In spite of its breadth, it is important to insist that coverage was never simply the goal of the volume—coverage, in any event, being an exceptionally illusory goal in the case of Shakespeare. The essays pursue individual arguments, make distinct claims; they follow out, as essays should, the lines of their own reasoning. Sometimes in dialogue with one another, but more often with readers and writers across the centuries, their major point (p. vii) in common is to keep Shakespeare’s poetry (sometimes minutely perceived, other times broadly construed) in the foreground of their thinking. Although the division of the volume into seven categories reflects the general disposition of topics, these boundaries are also quite elastic, as a glance at the Table of Contents will reveal. It should also be said that if the volume as a whole urges renewed involvement in the complex matter of Shakespeare’s poetry, it does so, as the individual essays testify, by way of responding to critical trends and discoveries made during the last three decades.

All the essays were written specifically for this volume. For the willing efforts and great talent of the contributors, I am especially grateful. A few deserve special mention for early help in thinking through the lines of inquiry such a volume might take: Albert Braunmuller, Colin Burrow, Paul Edmondson, Linda Gregerson, John Kerrigan, Russ McDonald, Melissa Sanchez, Bruce Smith, and Gordon Teskey. Thanks to the generosity of the UCLA Center for Medieval and Renaissance Studies and the good work of Karen Burgess and Brett Landenberger, a number of the essays enjoyed an early airing at a conference held at UCLA in May, 2011, ‘Where has all the Verse Gone? Shakespeare’s Poetry on the Page & Stage’.

The Oxford Handbook of Shakespeare’s Poetry is part of a series of Oxford Handbooks on Shakespeare under the general direction of Arthur Kinney. I want to thank him for inviting me to take on this project. At Oxford University Press, Andrew McNeillie offered early words of encouragement. I am especially grateful to Jacqueline Baker for commissioning the volume and seeing it through to publication, and to Rachel Platt for her timely response to many queries. The gratification in putting together a large collection like this one, enabled in part by an excellent research assistant, Claire Byun, with further help from Heather Sontong, is not simply seeing a book finally emerge but also the friendships made or renewed along the way. Among the most important to acknowledge here is the always calmly resourceful Jeanette Gilkison, in the Department of English at UCLA, and Susan Green of the Huntington Library. I also want to acknowledge, with thanks, the Academic Senate and the Council on Research at UCLA for continuing to support my scholarship over the years, including generous help with the publication of this book, and the UCLA Center for Seventeenth- and Eighteenth-Century Studies and Amy Gordainer for her excellent work preparing the index. For the past twenty summers, it has been my pleasure to teach, with my colleague Albert Braunmuller, many students who have learned to walk the pentameter line (and much else) while participating in the UCLA Shakespeare Program in London and Stratford. I like to think they will be eager and wise readers of the essays in this volume. Neither the program nor this book would exist, however, without the help of my companion in this and all else, Susan Gallick.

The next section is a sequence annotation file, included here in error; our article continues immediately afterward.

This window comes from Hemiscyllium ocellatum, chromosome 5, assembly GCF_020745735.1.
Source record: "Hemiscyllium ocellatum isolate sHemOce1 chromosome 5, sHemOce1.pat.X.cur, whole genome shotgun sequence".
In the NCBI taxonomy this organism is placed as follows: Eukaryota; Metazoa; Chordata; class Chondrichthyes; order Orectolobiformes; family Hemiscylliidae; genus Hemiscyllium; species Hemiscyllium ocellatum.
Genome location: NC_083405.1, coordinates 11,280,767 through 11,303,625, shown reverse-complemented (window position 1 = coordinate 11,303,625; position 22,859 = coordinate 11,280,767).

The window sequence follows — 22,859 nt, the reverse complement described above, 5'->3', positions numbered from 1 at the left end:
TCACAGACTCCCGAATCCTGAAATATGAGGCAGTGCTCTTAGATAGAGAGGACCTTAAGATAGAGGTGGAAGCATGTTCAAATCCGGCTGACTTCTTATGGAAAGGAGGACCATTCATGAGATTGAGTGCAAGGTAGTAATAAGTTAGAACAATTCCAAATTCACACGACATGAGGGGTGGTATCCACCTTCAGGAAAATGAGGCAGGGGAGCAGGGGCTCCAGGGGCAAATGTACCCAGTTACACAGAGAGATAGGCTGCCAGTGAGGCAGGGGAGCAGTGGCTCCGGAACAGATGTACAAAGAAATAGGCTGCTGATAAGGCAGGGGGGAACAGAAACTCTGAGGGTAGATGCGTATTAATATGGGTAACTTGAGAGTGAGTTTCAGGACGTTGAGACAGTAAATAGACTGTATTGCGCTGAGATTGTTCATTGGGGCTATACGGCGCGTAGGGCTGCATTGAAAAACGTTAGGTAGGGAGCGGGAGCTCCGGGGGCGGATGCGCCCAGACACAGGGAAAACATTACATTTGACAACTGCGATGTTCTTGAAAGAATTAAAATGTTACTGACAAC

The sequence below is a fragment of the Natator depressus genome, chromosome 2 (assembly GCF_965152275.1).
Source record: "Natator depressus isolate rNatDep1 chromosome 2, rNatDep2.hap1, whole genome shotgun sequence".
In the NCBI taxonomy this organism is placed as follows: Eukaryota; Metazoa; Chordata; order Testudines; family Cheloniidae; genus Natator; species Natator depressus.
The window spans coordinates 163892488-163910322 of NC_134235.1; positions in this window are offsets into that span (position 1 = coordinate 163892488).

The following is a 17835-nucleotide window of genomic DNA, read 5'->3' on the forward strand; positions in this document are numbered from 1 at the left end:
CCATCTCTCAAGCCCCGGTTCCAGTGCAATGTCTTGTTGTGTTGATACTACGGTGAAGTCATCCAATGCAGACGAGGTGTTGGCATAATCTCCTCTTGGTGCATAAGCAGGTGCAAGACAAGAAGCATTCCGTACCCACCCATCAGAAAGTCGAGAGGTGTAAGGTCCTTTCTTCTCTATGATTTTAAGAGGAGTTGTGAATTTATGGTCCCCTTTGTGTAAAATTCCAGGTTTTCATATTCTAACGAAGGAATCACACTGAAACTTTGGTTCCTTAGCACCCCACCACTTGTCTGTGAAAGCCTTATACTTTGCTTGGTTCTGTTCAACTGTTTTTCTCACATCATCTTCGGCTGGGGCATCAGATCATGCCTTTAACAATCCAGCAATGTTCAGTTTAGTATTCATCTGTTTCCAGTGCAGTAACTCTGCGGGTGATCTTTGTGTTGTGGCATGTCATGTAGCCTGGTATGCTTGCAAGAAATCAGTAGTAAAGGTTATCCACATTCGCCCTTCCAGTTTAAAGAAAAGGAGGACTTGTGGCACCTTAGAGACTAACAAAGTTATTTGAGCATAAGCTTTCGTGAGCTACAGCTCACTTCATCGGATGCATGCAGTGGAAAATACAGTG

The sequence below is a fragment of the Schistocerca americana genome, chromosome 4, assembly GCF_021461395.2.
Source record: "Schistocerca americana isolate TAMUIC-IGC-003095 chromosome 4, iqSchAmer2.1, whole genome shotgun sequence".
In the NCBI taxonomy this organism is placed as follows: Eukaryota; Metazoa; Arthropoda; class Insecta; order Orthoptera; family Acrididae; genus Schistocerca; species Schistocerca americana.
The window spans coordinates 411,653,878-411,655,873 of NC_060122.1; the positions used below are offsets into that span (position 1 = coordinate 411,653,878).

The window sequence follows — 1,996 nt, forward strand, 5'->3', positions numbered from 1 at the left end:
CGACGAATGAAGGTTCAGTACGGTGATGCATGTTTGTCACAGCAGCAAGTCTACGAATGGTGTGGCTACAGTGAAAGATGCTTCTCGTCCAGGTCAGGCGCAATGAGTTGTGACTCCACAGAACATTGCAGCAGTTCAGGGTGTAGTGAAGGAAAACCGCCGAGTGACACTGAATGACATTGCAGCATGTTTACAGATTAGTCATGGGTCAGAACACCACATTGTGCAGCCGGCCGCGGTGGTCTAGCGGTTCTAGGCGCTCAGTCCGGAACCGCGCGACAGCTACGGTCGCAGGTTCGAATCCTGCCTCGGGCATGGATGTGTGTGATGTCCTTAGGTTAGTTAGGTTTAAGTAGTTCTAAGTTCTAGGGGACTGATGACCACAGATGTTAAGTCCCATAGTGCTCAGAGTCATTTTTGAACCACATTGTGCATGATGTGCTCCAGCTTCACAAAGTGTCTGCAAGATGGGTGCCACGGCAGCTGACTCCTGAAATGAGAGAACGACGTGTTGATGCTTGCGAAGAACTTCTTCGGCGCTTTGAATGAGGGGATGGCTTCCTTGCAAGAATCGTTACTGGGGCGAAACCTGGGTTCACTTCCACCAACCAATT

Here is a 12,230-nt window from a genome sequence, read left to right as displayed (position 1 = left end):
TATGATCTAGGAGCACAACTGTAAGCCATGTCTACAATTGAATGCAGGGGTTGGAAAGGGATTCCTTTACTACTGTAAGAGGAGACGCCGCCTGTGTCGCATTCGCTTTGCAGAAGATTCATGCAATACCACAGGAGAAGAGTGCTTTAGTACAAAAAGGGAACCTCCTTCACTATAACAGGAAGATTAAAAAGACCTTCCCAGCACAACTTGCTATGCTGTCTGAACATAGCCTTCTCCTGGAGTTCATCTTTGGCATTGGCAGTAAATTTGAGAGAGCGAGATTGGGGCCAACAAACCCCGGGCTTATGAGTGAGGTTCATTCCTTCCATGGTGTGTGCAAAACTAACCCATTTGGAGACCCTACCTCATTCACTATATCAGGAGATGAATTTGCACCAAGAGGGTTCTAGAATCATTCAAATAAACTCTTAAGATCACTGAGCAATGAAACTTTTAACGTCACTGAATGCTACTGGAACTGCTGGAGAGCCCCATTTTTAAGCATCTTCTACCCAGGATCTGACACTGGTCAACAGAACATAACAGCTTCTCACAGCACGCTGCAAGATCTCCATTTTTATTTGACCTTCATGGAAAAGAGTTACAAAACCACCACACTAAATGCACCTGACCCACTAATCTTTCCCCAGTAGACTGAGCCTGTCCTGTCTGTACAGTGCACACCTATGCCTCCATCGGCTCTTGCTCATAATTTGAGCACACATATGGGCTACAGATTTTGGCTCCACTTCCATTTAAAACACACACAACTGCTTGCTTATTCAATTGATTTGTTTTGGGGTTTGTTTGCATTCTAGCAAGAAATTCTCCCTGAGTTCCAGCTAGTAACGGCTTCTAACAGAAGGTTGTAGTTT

Figure P.1. The catalogue of the thirty-five plays included in the 1623 Folio, excluding the poems. By permission of the Folger Shakespeare Library.


Figure P.2. Highly crafted quarto title page of the 1594 edition of Venus and Adonis. First published in 1593, the poem went through sixteen editions by 1640. The Latin epigraph from Ovid’s Amores reads: ‘Let the common herd be amazed by worthless things; but for me let gold Apollo provide cups full of the water of the Muses.’ By permission of The Huntington Library.


Figure P.3. A slightly more severe quarto title page of the 1594 edition of Lucrece by the same printer, Richard Field, with identical ornamentation. Shakespeare’s ‘graver labour’ went through eight editions by 1640. By permission of the Folger Shakespeare Library.


Figure P.4. Marked-up copy of the 1609 quarto title page of the Sonnets, bearing Shakespeare’s name. Although John Benson published an eccentrically miscellaneous version of the Sonnets in 1640, it was not until a hundred years later, in 1709, that Bernard Lintot reprinted the quarto in the order of 1609, thus beginning the slow process of rescuing the poems. The process was significantly furthered by the owner of this copy, ‘George Steevens.’ Although scandalized by the Sonnets’ subject matter, Steevens, in conjunction with Samuel Johnson and Edmund Malone in the latter eighteenth century, established the modern canon of Shakespeare’s plays and poems. By permission of The Huntington Library.

Unless otherwise noted, all quotations from Shakespeare are from The Oxford Shakespeare: The Complete Works, Stanley Wells and Gary Taylor (eds), (2nd edn Oxford: Oxford University Press, 2005). (p. viii) (p. ix) (p. x) (p. xi) (p. xii)


(1) To those editions in print, cited in Chapter 24, should be added Kenneth J. Larsen’s online Essays on Shakespeare’s Sonnets, with introduction, text, and commentary, at 〈〉 (accessed on 1 July 2012.)